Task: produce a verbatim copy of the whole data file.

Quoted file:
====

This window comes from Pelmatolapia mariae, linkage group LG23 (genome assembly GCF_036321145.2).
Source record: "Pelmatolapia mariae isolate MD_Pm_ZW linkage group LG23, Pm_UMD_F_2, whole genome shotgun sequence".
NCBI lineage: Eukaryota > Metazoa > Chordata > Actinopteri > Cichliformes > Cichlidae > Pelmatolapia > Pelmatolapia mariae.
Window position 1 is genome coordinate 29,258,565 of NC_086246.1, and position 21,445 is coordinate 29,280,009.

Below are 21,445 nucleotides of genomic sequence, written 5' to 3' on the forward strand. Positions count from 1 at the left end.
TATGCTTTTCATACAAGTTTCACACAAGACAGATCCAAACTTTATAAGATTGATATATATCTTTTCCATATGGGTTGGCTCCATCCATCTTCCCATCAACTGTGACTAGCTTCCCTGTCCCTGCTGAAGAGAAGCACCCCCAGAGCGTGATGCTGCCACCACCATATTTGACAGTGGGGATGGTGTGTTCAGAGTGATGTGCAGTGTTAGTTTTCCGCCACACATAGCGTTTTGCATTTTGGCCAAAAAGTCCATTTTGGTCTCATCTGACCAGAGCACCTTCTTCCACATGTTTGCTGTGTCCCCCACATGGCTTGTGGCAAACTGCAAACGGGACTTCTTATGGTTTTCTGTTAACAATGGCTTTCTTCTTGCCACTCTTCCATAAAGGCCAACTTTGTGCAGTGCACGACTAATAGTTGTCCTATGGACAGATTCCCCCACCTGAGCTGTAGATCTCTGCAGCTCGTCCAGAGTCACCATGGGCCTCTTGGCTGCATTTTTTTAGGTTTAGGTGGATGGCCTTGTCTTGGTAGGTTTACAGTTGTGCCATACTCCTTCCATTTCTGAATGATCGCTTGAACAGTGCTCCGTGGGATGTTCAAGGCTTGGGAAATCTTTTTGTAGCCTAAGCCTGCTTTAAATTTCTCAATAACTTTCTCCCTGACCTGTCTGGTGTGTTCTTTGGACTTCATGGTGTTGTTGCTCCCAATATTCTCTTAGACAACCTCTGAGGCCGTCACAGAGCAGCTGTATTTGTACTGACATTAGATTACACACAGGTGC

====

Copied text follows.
This window comes from Pelmatolapia mariae, linkage group LG23 (genome assembly GCF_036321145.2).
Source record: "Pelmatolapia mariae isolate MD_Pm_ZW linkage group LG23, Pm_UMD_F_2, whole genome shotgun sequence".
NCBI lineage: Eukaryota > Metazoa > Chordata > Actinopteri > Cichliformes > Cichlidae > Pelmatolapia > Pelmatolapia mariae.
Window position 1 is genome coordinate 29,258,565 of NC_086246.1, and position 21,445 is coordinate 29,280,009.

Below are 21,445 nucleotides of genomic sequence, written 5' to 3' on the forward strand. Positions count from 1 at the left end.
TATGCTTTTCATACAAGTTTCACACAAGACAGATCCAAACTTTATAAGATTGATATATATCTTTTCCATATGGGTTGGCTCCATCCATCTTCCCATCAACTGTGACTAGCTTCCCTGTCCCTGCTGAAGAGAAGCACCCCCAGAGCGTGATGCTGCCACCACCATATTTGACAGTGGGGATGGTGTGTTCAGAGTGATGTGCAGTGTTAGTTTTCCGCCACACATAGCGTTTTGCATTTTGGCCAAAAAGTCCATTTTGGTCTCATCTGACCAGAGCACCTTCTTCCACATGTTTGCTGTGTCCCCCACATGGCTTGTGGCAAACTGCAAACGGGACTTCTTATGGTTTTCTGTTAACAATGGCTTTCTTCTTGCCACTCTTCCATAAAGGCCAACTTTGTGCAGTGCACGACTAATAGTTGTCCTATGGACAGATTCCCCCACCTGAGCTGTAGATCTCTGCAGCTCGTCCAGAGTCACCATGGGCCTCTTGGCTGCATTTTTTTAGGTTTAGGTGGATGGCCTTGTCTTGGTAGGTTTACAGTTGTGCCATACTCCTTCCATTTCTGAATGATCGCTTGAACAGTGCTCCGTGGGATGTTCAAGGCTTGGGAAATCTTTTTGTAGCCTAAGCCTGCTTTAAATTTCTCAATAACTTTCTCCCTGACCTGTCTGGTGTGTTCTTTGGACTTCATGGTGTTGTTGCTCCCAATATTCTCTTAGACAACCTCTGAGGCCGTCACAGAGCAGCTGTATTTGTACTGACATTAGATTACACACAGGTGC